Let’s rewind for a moment back to August 2011. Police stop search a young man in Hackney and set off a chain of events that exploded into widespread rioting and looting that was to spread across the country. Ever since then, people have been looking for a reason behind the mentality of these people’s actions. This is where Ben Drew (aka Plan B) comes in with his take on the subject with his debut feature, iLL Manors - a contradictory film that doesn’t quite cut as close to the bone as it could.
To make one thing clear, I did not come from a background or a lifestyle of any similarity to those depicted in the film, hence why I am not going to be talking about the film’s realism - but a little research shows that the events depicted seem to be quite close to real things that do go on in a London that David Cameron doesn’t want the world to see with all eyes on the upcoming Olympic frivolities. So this is a very brave move from Drew and he’s certainly chosen the right medium to open up a discussion on the underlying issues of the riots, rather than the damning news reports that reduce the actions to nothing more than ‘criminality’.
However, it’s a shame that this realism has been undone by some of the formal choices he made in the presentation of his film. A multi-stranded narrative, we are introduced to the main players by a little rhythm and poetry from the man himself (the film is a companion piece to his upcoming album of the same title and the tracks, I can only assume are taken from said album). Now this is a neat little touch, but what it ultimately boils down to is exposition of the character’s back-story, leading the characterisation to seem forced with an air of “they are this way because I wrote them this way”.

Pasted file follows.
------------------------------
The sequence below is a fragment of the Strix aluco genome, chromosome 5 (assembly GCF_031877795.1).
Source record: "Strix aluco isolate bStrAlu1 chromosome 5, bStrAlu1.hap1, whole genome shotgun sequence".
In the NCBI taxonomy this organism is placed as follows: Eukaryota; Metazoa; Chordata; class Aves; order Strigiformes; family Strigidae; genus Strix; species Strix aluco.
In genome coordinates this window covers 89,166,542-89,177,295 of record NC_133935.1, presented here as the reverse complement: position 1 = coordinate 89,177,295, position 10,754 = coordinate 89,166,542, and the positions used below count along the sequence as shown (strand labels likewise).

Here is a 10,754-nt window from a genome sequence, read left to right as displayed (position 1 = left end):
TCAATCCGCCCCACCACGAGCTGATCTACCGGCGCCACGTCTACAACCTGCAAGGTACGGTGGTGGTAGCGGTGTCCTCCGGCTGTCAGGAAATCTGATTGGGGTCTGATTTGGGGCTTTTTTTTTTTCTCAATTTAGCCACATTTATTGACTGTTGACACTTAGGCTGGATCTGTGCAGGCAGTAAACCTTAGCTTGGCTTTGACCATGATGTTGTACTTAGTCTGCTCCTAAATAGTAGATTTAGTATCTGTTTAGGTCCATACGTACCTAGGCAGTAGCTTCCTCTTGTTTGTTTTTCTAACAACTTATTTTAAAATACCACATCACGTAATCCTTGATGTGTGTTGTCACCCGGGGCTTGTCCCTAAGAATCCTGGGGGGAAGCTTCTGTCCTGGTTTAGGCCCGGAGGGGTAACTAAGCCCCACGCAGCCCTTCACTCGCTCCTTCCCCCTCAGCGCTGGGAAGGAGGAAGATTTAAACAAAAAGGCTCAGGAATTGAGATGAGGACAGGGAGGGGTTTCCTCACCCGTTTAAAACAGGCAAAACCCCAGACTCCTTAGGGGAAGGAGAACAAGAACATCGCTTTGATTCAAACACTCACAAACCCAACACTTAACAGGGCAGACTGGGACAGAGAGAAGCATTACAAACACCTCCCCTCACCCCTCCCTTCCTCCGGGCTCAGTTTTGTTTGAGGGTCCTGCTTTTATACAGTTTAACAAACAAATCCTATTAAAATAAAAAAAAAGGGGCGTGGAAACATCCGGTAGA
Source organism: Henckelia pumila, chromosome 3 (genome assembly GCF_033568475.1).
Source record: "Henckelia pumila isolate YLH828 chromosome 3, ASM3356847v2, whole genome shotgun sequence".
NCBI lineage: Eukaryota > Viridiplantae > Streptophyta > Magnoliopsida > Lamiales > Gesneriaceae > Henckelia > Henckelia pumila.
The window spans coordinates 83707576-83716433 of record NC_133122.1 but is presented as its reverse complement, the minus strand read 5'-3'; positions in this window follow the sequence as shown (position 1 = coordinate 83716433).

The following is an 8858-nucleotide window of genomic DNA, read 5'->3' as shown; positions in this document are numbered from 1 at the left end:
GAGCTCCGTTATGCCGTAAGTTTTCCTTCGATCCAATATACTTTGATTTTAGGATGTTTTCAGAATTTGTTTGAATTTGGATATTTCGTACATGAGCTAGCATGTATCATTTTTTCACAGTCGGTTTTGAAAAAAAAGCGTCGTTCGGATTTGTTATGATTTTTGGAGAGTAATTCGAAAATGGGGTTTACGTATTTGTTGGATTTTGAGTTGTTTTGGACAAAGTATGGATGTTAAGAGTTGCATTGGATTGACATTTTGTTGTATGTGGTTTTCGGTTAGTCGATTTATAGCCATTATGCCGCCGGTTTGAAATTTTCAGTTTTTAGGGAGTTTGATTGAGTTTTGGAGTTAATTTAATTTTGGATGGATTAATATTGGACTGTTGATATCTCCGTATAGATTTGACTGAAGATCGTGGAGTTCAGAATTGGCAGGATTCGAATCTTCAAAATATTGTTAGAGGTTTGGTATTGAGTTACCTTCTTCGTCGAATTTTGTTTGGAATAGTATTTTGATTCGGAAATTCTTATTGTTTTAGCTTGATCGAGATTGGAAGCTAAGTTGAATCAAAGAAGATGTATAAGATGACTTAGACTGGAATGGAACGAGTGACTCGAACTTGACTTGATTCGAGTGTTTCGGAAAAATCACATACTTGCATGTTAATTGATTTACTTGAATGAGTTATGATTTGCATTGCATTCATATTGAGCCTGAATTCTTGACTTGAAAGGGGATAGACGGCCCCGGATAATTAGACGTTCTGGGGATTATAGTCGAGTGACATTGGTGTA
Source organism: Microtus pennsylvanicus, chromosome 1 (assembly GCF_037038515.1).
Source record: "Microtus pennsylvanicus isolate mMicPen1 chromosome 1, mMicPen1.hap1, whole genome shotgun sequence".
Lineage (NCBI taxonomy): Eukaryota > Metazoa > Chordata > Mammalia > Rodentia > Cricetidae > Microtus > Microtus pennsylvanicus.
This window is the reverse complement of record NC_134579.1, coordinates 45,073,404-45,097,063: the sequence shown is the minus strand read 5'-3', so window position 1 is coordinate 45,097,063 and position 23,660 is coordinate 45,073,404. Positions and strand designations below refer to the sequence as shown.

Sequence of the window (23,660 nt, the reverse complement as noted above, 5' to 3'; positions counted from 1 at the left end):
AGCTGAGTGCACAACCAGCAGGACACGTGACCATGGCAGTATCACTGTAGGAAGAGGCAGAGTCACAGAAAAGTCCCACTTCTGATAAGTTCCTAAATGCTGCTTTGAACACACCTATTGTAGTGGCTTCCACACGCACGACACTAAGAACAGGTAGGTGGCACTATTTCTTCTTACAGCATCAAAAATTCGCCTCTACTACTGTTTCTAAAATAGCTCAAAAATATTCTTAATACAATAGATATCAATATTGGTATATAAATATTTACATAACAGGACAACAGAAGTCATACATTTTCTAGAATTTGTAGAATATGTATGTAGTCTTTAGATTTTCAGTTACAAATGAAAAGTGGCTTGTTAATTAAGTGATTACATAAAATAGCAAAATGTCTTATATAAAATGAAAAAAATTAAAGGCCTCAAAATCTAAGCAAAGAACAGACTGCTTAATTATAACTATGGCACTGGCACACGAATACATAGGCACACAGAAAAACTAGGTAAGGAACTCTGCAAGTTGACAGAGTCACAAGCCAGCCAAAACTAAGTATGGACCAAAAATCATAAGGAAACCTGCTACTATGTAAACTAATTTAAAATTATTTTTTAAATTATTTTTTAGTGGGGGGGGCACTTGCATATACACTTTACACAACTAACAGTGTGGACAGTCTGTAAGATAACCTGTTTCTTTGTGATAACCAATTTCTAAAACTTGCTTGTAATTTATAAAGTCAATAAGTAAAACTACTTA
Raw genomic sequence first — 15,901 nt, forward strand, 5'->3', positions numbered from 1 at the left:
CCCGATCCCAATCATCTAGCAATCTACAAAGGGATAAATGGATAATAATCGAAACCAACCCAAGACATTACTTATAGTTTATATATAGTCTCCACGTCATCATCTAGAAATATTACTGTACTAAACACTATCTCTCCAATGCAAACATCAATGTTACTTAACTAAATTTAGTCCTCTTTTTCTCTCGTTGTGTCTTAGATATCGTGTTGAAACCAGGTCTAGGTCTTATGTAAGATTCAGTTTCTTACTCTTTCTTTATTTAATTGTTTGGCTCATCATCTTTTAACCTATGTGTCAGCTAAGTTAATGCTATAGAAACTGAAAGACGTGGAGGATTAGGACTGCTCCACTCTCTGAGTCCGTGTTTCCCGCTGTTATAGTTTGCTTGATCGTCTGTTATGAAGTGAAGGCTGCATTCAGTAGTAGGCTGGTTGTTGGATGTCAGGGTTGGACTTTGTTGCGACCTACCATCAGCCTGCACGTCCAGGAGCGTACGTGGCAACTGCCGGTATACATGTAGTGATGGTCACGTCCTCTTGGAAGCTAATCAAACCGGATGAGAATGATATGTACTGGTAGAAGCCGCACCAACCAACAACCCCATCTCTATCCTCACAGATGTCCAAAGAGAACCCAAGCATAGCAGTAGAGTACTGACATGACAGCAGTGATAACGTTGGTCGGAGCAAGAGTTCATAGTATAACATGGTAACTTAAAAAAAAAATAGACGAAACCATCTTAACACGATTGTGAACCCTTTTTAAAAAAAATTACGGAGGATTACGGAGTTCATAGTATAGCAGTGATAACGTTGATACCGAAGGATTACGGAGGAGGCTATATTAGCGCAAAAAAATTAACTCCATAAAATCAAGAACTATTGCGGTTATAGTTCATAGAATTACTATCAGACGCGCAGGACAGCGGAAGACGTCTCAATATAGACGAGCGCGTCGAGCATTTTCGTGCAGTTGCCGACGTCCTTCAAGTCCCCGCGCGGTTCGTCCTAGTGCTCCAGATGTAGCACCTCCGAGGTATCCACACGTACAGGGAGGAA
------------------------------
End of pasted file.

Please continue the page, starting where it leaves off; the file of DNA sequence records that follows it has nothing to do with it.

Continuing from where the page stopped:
Combine this with some stylistic flourishes in the camera work and some over used time-lapse photography, the film feels much more like an overly long music video than a social realist film. The style of it does make me wonder as to whether a feature length film was the right platform for this project. He may have been able to do something similar to Daft Punk’s Interstellar 5555 (if you haven’t seen it, you absolutely MUST) - a long short film set to an album - and make it have more of an affect, which is what this film lacks. It’s kind of like watching a train crash, brutal and unrelenting with no hope in sight, which makes it’s completely convenient, happy ending more like the studios forced it on him than something he actually wanted to include in the finished product and essentially takes the venom out of the sting.
That’s what the real problem with iLL Manors is - it’s been dulled down by a main contradiction that runs throughout the film and is especially prevalent at the end. The idea is that we are all products of our environment, and this environment breeds a particular kind of person that would have been found in the rioting and looting. But the film ultimately states that while this is the case, we all have a choice in our complicity with this environment.
There are some really great moments in this film, and the message is one that’s all too clear. There are issues that need to be talked about and I commend Drew for bringing these ideas back to popular culture. But the way he tells the story has been done many times before, to much greater effect.